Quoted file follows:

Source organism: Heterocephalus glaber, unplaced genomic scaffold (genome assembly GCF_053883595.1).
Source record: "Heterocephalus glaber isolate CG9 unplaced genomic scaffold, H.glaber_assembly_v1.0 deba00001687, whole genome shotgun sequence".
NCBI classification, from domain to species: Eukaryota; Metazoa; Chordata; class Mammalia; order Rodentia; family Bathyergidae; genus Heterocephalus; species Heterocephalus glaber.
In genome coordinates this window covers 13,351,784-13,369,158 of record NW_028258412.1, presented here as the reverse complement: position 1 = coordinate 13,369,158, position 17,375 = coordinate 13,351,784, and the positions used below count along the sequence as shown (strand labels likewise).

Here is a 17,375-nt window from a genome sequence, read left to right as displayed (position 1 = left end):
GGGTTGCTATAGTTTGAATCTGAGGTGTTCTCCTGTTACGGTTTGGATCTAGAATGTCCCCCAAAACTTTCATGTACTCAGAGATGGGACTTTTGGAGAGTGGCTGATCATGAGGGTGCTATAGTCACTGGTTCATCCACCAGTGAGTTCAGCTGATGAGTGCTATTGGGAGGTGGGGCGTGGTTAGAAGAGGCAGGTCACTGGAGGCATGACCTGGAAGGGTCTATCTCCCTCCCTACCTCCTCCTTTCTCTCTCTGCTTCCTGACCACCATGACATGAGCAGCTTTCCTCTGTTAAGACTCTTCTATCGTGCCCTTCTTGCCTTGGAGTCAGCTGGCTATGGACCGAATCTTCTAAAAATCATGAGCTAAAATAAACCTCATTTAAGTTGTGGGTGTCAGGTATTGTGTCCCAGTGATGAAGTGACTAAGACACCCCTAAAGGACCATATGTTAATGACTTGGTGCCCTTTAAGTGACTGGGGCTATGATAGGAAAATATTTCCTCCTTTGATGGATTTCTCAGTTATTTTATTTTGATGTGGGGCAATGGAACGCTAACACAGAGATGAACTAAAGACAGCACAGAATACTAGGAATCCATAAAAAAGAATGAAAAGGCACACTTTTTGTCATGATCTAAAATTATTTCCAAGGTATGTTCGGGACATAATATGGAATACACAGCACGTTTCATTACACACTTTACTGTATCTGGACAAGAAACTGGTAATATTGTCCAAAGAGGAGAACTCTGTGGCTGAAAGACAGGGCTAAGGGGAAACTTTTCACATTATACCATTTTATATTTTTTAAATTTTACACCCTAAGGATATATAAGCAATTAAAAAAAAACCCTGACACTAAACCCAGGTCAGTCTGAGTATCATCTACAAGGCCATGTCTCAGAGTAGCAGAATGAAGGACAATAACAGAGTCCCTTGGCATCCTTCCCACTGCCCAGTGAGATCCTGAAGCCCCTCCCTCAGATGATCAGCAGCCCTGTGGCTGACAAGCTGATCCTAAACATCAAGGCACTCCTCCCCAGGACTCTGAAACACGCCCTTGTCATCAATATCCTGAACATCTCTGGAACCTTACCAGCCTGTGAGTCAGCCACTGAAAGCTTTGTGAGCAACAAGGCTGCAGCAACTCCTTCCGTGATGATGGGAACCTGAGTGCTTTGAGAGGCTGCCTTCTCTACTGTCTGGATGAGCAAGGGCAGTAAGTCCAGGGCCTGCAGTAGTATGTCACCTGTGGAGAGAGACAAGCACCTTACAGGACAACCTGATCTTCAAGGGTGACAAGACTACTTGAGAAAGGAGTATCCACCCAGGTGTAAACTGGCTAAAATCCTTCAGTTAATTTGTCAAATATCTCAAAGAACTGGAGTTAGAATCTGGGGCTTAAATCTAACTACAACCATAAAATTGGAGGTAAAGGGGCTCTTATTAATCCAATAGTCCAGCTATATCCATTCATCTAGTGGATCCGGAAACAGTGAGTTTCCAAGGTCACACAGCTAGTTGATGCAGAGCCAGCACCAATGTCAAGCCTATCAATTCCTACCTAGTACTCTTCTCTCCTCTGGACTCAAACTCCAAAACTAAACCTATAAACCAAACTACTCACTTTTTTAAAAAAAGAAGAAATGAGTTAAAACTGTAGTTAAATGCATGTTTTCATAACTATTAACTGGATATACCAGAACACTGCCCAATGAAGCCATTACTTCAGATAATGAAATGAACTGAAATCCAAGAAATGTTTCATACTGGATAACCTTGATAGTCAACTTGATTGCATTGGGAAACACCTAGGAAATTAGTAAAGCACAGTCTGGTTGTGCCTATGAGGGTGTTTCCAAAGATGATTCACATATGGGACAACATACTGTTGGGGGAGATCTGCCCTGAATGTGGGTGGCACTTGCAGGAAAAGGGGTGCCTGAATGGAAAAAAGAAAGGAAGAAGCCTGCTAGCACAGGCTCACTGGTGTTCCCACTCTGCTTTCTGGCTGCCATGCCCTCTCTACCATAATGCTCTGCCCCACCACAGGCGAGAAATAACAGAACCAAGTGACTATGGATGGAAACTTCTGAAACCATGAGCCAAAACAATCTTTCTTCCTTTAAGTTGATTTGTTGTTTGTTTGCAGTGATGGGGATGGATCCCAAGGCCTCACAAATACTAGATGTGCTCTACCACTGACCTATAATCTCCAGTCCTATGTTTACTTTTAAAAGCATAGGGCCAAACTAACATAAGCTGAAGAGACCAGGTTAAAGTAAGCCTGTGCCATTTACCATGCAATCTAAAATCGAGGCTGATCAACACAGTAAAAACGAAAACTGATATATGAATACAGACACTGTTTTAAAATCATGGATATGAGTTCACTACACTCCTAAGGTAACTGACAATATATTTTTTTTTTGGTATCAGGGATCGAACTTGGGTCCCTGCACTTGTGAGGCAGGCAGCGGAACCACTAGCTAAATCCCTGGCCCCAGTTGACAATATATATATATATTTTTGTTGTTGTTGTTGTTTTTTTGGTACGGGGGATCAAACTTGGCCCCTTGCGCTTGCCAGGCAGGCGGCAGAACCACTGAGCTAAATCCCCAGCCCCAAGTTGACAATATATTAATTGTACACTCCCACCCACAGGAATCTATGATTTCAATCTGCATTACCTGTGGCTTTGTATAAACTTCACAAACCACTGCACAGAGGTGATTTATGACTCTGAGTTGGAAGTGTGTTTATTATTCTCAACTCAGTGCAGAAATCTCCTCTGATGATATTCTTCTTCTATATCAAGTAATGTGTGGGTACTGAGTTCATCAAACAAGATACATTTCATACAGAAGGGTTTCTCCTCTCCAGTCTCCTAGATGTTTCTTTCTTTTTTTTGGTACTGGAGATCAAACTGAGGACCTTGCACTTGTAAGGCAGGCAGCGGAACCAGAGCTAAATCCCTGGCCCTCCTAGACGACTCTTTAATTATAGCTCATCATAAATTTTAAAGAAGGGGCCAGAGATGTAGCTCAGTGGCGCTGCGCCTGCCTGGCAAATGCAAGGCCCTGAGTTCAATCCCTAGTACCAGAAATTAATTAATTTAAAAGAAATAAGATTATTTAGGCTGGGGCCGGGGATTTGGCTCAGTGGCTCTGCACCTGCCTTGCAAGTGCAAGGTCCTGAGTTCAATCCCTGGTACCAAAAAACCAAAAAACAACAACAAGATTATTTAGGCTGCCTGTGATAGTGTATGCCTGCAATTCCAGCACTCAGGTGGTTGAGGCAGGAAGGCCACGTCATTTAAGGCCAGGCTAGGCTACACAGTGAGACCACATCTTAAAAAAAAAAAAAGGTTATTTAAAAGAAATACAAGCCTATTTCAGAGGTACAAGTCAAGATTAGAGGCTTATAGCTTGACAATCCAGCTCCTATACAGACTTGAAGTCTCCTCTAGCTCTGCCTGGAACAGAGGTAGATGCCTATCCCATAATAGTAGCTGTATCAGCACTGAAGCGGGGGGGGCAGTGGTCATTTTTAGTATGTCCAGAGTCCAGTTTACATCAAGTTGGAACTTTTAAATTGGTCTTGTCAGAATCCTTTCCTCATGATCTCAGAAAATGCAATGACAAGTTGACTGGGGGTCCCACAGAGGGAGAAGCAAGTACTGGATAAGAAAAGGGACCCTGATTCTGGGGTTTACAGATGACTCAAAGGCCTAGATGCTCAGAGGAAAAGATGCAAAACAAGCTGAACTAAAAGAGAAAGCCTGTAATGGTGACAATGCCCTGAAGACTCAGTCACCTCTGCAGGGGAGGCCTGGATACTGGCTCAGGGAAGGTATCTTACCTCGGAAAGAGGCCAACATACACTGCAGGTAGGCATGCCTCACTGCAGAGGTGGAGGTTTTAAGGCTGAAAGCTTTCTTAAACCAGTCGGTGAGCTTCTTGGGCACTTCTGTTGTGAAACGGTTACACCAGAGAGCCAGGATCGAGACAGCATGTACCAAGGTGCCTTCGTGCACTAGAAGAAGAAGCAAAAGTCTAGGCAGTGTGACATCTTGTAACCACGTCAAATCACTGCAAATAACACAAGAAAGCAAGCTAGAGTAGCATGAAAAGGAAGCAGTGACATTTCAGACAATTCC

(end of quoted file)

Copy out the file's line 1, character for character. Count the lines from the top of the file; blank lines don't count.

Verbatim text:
Source organism: Heterocephalus glaber, unplaced genomic scaffold (genome assembly GCF_053883595.1).